Latest News Around the Web
MedPage Today (4/4, Harrison) reports that research indicated “patients with a cancer diagnosis had a significantly greater risk of fatal suicide attempts compared with individuals who did not have diagnosed cancer.” Investigators found, in “the analysis of seven studies and almost 250,000 patients…that patients with a cancer diagnosis had a 55% greater risk of death by suicide (OR 1.55) compared with controls who didn’t have cancer.” Meanwhile, “two additional studies focusing on suicide death versus death from other causes showed that cancer patients had a 53% greater risk of suicide death than those without cancer.” The findings were presented at the European Congress of Psychiatry.
— “Cancer Diagnosis Tied to Suicide Risk,” Pam Harrison, MedPage Today, April 4, 2017.
Medscape (4/4, Davenport) reports youngsters “who suffer severe physical, sexual, or psychological violence when taking part in youth sport are more likely to experience mental health problems as adults,” research suggests. The study “of more than 4000 adults showed that experiencing severe interpersonal violence during youth sport increased the risk for depression, anxiety, and somatic problems,” and “also affected overall mental health.” The findings were presented at the European Psychiatric Association 2017 Congress.
— Medscape (requires login and subscription)
The AP (4/4, Yen) reports Steve Young, a Department of Veterans Affairs deputy undersecretary, testified before the House Veterans Affairs Committee that the department has improved the operation of its suicide hotline. Young said that calls are now answered within eight seconds on average and that it was now “rare” for calls to be bumped to a backup center.
— “VA DEFENDS WORK TO FIX TROUBLED VETERAN SUICIDE HOTLINE,” HOPE YEN, Associate Press, April 4, 2017.
In an opinion piece, psychology professors Christopher J. Ferguson, of Stetson University, PhD, and Patrick Markey, PhD, of Villanova, wrote in the New York Times (4/2, SR6, Subscription Publication), “A large-scale study (4/3, Subscription Publication) of internet-based games recently published in the American Journal of Psychiatry bears out our skepticism about” video game “addiction.” The pair wrote, “Using the American Psychiatric Association’s own metrics for ascertaining psychiatric disorder, the study’s researchers found that at most one percent of video game players might exhibit characteristics of an addiction and that the games were significantly less addictive than, say, gambling.” The study also revealed that nearly “none of those classified as being possibly addicted to video games experienced negative outcomes from this addiction.”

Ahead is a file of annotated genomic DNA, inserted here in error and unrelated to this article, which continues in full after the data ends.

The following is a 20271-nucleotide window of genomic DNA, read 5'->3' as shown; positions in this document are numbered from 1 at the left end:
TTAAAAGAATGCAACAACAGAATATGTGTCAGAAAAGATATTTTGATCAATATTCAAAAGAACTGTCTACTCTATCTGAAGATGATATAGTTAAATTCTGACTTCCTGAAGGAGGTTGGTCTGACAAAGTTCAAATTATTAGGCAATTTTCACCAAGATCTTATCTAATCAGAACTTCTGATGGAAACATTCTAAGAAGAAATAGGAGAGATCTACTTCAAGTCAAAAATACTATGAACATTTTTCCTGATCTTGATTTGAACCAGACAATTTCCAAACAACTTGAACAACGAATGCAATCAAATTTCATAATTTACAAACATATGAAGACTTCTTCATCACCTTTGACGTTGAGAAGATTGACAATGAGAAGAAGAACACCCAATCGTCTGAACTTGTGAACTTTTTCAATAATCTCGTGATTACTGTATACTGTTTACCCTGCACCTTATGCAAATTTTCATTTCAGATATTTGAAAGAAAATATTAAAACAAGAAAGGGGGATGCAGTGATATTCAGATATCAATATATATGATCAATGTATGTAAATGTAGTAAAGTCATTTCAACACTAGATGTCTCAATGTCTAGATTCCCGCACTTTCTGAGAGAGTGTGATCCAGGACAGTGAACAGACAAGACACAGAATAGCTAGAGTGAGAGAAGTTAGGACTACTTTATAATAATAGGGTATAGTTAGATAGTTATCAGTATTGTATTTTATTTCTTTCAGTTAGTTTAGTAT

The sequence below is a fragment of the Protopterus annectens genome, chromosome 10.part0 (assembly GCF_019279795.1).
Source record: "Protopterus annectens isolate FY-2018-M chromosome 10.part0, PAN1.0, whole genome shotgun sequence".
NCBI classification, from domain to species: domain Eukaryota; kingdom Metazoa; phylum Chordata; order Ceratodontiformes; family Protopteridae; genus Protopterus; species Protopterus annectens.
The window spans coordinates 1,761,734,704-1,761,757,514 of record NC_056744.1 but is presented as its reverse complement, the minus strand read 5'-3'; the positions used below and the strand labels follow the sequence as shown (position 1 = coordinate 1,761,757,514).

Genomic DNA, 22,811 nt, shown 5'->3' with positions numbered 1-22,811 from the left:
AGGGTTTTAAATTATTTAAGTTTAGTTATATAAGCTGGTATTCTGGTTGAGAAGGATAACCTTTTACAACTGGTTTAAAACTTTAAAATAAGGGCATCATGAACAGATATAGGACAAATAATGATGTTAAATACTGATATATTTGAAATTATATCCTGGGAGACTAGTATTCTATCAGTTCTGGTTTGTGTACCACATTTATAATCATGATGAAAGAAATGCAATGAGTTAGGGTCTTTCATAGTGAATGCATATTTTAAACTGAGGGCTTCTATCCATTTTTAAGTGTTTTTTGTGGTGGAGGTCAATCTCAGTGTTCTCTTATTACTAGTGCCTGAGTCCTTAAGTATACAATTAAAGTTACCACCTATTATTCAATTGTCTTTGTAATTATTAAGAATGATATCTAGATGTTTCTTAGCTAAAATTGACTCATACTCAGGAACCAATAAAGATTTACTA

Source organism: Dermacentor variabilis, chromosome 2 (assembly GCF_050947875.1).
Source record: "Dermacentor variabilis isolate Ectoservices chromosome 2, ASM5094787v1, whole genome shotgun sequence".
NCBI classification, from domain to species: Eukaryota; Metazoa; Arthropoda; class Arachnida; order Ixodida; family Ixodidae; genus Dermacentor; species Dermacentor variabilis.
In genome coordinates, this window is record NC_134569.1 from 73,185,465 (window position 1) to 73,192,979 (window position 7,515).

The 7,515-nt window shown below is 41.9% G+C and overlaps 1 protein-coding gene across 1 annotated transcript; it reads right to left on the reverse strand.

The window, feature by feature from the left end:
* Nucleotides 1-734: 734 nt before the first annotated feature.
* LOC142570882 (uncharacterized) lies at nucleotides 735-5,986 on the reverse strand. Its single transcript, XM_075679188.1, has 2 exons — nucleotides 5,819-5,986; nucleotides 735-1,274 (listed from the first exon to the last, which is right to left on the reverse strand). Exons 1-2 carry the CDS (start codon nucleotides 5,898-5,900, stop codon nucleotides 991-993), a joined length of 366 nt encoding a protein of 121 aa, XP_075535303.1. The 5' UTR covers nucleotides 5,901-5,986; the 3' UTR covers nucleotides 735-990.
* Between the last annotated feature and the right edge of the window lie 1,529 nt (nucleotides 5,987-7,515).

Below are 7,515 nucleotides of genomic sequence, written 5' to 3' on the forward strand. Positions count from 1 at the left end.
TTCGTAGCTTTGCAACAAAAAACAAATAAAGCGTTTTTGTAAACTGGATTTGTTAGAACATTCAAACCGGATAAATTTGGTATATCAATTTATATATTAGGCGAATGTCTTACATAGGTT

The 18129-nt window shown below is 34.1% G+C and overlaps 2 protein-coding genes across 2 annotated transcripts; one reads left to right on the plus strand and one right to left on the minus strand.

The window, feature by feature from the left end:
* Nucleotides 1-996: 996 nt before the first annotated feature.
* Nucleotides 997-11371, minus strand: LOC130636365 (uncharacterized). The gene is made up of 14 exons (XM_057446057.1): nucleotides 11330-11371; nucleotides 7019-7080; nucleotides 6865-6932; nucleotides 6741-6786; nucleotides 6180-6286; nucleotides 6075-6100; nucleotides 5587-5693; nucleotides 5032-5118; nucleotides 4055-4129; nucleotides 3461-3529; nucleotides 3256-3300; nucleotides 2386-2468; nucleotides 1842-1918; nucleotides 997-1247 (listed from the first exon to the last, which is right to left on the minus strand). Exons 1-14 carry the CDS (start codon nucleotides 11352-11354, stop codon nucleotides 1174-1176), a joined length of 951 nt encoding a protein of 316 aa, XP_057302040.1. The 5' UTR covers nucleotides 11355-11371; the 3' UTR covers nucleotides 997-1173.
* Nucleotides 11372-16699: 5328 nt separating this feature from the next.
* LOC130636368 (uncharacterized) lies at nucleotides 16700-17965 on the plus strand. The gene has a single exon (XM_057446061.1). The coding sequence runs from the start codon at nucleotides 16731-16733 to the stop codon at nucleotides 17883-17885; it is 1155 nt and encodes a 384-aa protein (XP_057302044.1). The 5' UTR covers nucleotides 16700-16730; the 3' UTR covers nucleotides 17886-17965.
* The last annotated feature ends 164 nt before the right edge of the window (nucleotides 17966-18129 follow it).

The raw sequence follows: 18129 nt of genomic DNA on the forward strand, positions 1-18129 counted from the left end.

— “Video Games Aren’t Addictive,” CHRISTOPHER J. FERGUSON and PATRICK MARKEY, New York Times, April 1, 2017.
HealthDay (3/31, Pallarito) reported couples raising children with autism may spend less time together than couples who are raising children without autism, according to a study published in the Journal of Autism and Developmental Disorders. Researchers found that couples raising a child with autism on average spent “21 fewer minutes a day with their partner than a comparison group of parents.” The study, which included 174 couples with a child with autism and 179 couples without a child with autism, was funded by the National Institute of Mental Health.
— “Parents of Kids With Autism May Sacrifice ‘Couples Time’,” Karen Pallarito, HealthDay, March 31, 2017.
It seems we can’t find what you’re looking for. Perhaps searching can help.